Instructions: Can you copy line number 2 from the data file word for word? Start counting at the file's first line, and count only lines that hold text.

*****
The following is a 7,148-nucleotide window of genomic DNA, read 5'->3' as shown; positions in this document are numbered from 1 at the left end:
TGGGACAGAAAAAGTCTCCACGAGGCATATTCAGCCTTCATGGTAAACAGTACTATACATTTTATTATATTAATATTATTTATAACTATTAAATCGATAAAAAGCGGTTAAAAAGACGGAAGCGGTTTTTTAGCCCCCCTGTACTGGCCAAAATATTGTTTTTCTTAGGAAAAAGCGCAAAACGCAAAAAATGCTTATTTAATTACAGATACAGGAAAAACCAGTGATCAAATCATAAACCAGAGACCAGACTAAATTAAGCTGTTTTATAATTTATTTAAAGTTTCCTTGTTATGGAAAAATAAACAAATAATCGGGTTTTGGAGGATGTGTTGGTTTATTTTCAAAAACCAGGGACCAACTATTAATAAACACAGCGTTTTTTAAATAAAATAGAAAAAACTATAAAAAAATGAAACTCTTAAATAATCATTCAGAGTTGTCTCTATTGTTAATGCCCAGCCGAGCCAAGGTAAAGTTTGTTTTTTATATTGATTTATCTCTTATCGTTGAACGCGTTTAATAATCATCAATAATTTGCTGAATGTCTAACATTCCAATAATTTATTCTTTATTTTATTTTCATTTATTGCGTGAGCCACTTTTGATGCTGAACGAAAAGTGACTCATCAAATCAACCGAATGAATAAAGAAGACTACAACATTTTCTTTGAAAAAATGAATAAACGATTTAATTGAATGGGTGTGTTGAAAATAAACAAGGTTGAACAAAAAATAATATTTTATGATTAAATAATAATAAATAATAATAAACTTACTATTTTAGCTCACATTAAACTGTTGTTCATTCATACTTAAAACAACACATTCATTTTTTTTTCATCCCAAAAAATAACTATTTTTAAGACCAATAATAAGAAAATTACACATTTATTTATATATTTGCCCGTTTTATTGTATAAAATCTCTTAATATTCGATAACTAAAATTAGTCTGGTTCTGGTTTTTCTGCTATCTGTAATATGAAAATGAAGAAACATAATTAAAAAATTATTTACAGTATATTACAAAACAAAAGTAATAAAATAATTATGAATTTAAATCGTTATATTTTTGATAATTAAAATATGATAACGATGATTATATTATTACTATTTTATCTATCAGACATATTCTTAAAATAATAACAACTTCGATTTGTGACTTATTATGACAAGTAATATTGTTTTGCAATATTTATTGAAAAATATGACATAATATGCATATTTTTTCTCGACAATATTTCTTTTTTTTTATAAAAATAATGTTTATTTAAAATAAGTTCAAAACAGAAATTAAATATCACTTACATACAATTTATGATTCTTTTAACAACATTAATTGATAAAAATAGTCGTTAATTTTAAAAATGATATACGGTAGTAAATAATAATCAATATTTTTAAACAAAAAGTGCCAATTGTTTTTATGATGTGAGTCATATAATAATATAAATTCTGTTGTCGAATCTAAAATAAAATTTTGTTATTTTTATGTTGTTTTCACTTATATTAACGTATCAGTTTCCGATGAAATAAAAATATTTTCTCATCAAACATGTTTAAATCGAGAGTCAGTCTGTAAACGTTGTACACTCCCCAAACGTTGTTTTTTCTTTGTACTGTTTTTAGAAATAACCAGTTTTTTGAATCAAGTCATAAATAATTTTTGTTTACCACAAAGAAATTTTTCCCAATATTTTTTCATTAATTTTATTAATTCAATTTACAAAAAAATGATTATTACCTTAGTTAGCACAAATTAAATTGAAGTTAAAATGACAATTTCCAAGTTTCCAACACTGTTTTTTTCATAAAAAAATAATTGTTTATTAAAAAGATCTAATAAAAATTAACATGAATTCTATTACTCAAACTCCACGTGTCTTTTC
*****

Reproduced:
TGGGACAGAAAAAGTCTCCACGAGGCATATTCAGCCTTCATGGTAAACAGTACTATACATTTTATTATATTAATATTATTTATAACTATTAAATCGATAAAAAGCGGTTAAAAAGACGGAAGCGGTTTTTTAGCCCCCCTGTACTGGCCAAAATATTGTTTTTCTTAGGAAAAAGCGCAAAACGCAAAAAATGCTTATTTAATTACAGATACAGGAAAAACCAGTGATCAAATCATAAACCAGAGACCAGACTAAATTAAGCTGTTTTATAATTTATTTAAAGTTTCCTTGTTATGGAAAAATAAACAAATAATCGGGTTTTGGAGGATGTGTTGGTTTATTTTCAAAAACCAGGGACCAACTATTAATAAACACAGCGTTTTTTAAATAAAATAGAAAAAACTATAAAAAAATGAAACTCTTAAATAATCATTCAGAGTTGTCTCTATTGTTAATGCCCAGCCGAGCCAAGGTAAAGTTTGTTTTTTATATTGATTTATCTCTTATCGTTGAACGCGTTTAATAATCATCAATAATTTGCTGAATGTCTAACATTCCAATAATTTATTCTTTATTTTATTTTCATTTATTGCGTGAGCCACTTTTGATGCTGAACGAAAAGTGACTCATCAAATCAACCGAATGAATAAAGAAGACTACAACATTTTCTTTGAAAAAATGAATAAACGATTTAATTGAATGGGTGTGTTGAAAATAAACAAGGTTGAACAAAAAATAATATTTTATGATTAAATAATAATAAATAATAATAAACTTACTATTTTAGCTCACATTAAACTGTTGTTCATTCATACTTAAAACAACACATTCATTTTTTTTTCATCCCAAAAAATAACTATTTTTAAGACCAATAATAAGAAAATTACACATTTATTTATATATTTGCCCGTTTTATTGTATAAAATCTCTTAATATTCGATAACTAAAATTAGTCTGGTTCTGGTTTTTCTGCTATCTGTAATATGAAAATGAAGAAACATAATTAAAAAATTATTTACAGTATATTACAAAACAAAAGTAATAAAATAATTATGAATTTAAATCGTTATATTTTTGATAATTAAAATATGATAACGATGATTATATTATTACTATTTTATCTATCAGACATATTCTTAAAATAATAACAACTTCGATTTGTGACTTATTATGACAAGTAATATTGTTTTGCAATATTTATTGAAAAATATGACATAATATGCATATTTTTTCTCGACAATATTTCTTTTTTTTTATAAAAATAATGTTTATTTAAAATAAGTTCAAAACAGAAATTAAATATCACTTACATACAATTTATGATTCTTTTAACAACATTAATTGATAAAAATAGTCGTTAATTTTAAAAATGATATACGGTAGTAAATAATAATCAATATTTTTAAACAAAAAGTGCCAATTGTTTTTATGATGTGAGTCATATAATAATATAAATTCTGTTGTCGAATCTAAAATAAAATTTTGTTATTTTTATGTTGTTTTCACTTATATTAACGTATCAGTTTCCGATGAAATAAAAATATTTTCTCATCAAACATGTTTAAATCGAGAGTCAGTCTGTAAACGTTGTACACTCCCCAAACGTTGTTTTTTCTTTGTACTGTTTTTAGAAATAACCAGTTTTTTGAATCAAGTCATAAATAATTTTTGTTTACCACAAAGAAATTTTTCCCAATATTTTTTCATTAATTTTATTAATTCAATTTACAAAAAAATGATTATTACCTTAGTTAGCACAAATTAAATTGAAGTTAAAATGACAATTTCCAAGTTTCCAACACTGTTTTTTTCATAAAAAAATAATTGTTTATTAAAAAGATCTAATAAAAATTAACATGAATTCTATTACTCAAACTCCACGTGTCTTTTC